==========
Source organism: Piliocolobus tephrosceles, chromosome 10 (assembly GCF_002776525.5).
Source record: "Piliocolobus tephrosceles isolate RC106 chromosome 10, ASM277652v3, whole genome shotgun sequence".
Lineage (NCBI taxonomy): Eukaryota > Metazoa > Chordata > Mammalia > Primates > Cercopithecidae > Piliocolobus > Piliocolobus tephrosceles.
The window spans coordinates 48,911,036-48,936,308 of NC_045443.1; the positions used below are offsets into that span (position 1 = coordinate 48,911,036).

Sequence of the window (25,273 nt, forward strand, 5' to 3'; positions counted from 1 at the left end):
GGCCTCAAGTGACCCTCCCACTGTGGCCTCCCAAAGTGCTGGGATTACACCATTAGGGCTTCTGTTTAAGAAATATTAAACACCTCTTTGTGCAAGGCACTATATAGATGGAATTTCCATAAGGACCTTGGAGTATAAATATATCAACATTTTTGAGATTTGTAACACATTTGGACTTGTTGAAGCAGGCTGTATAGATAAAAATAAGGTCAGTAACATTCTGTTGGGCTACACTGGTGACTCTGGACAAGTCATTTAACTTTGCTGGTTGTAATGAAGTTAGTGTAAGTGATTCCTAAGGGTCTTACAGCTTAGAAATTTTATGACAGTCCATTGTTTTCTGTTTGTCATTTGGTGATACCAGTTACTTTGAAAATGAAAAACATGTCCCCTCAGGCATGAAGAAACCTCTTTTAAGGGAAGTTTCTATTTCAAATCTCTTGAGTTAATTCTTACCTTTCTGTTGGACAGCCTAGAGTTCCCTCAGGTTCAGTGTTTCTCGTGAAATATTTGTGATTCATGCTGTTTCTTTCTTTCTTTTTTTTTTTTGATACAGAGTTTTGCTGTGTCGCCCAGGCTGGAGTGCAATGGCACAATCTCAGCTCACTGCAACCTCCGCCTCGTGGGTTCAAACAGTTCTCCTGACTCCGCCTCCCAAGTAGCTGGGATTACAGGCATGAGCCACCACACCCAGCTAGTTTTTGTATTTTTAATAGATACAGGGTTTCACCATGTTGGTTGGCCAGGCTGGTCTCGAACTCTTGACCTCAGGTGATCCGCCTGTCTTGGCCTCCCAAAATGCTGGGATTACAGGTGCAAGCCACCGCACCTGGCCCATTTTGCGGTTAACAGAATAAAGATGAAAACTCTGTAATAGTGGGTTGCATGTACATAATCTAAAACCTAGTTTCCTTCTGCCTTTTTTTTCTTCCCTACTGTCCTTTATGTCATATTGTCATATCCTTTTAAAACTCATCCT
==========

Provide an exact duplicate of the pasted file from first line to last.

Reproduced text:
Source organism: Piliocolobus tephrosceles, chromosome 10 (assembly GCF_002776525.5).
Source record: "Piliocolobus tephrosceles isolate RC106 chromosome 10, ASM277652v3, whole genome shotgun sequence".
Lineage (NCBI taxonomy): Eukaryota > Metazoa > Chordata > Mammalia > Primates > Cercopithecidae > Piliocolobus > Piliocolobus tephrosceles.
The window spans coordinates 48,911,036-48,936,308 of NC_045443.1; the positions used below are offsets into that span (position 1 = coordinate 48,911,036).

Sequence of the window (25,273 nt, forward strand, 5' to 3'; positions counted from 1 at the left end):
GGCCTCAAGTGACCCTCCCACTGTGGCCTCCCAAAGTGCTGGGATTACACCATTAGGGCTTCTGTTTAAGAAATATTAAACACCTCTTTGTGCAAGGCACTATATAGATGGAATTTCCATAAGGACCTTGGAGTATAAATATATCAACATTTTTGAGATTTGTAACACATTTGGACTTGTTGAAGCAGGCTGTATAGATAAAAATAAGGTCAGTAACATTCTGTTGGGCTACACTGGTGACTCTGGACAAGTCATTTAACTTTGCTGGTTGTAATGAAGTTAGTGTAAGTGATTCCTAAGGGTCTTACAGCTTAGAAATTTTATGACAGTCCATTGTTTTCTGTTTGTCATTTGGTGATACCAGTTACTTTGAAAATGAAAAACATGTCCCCTCAGGCATGAAGAAACCTCTTTTAAGGGAAGTTTCTATTTCAAATCTCTTGAGTTAATTCTTACCTTTCTGTTGGACAGCCTAGAGTTCCCTCAGGTTCAGTGTTTCTCGTGAAATATTTGTGATTCATGCTGTTTCTTTCTTTCTTTTTTTTTTTTGATACAGAGTTTTGCTGTGTCGCCCAGGCTGGAGTGCAATGGCACAATCTCAGCTCACTGCAACCTCCGCCTCGTGGGTTCAAACAGTTCTCCTGACTCCGCCTCCCAAGTAGCTGGGATTACAGGCATGAGCCACCACACCCAGCTAGTTTTTGTATTTTTAATAGATACAGGGTTTCACCATGTTGGTTGGCCAGGCTGGTCTCGAACTCTTGACCTCAGGTGATCCGCCTGTCTTGGCCTCCCAAAATGCTGGGATTACAGGTGCAAGCCACCGCACCTGGCCCATTTTGCGGTTAACAGAATAAAGATGAAAACTCTGTAATAGTGGGTTGCATGTACATAATCTAAAACCTAGTTTCCTTCTGCCTTTTTTTTCTTCCCTACTGTCCTTTATGTCATATTGTCATATCCTTTTAAAACTCATCCT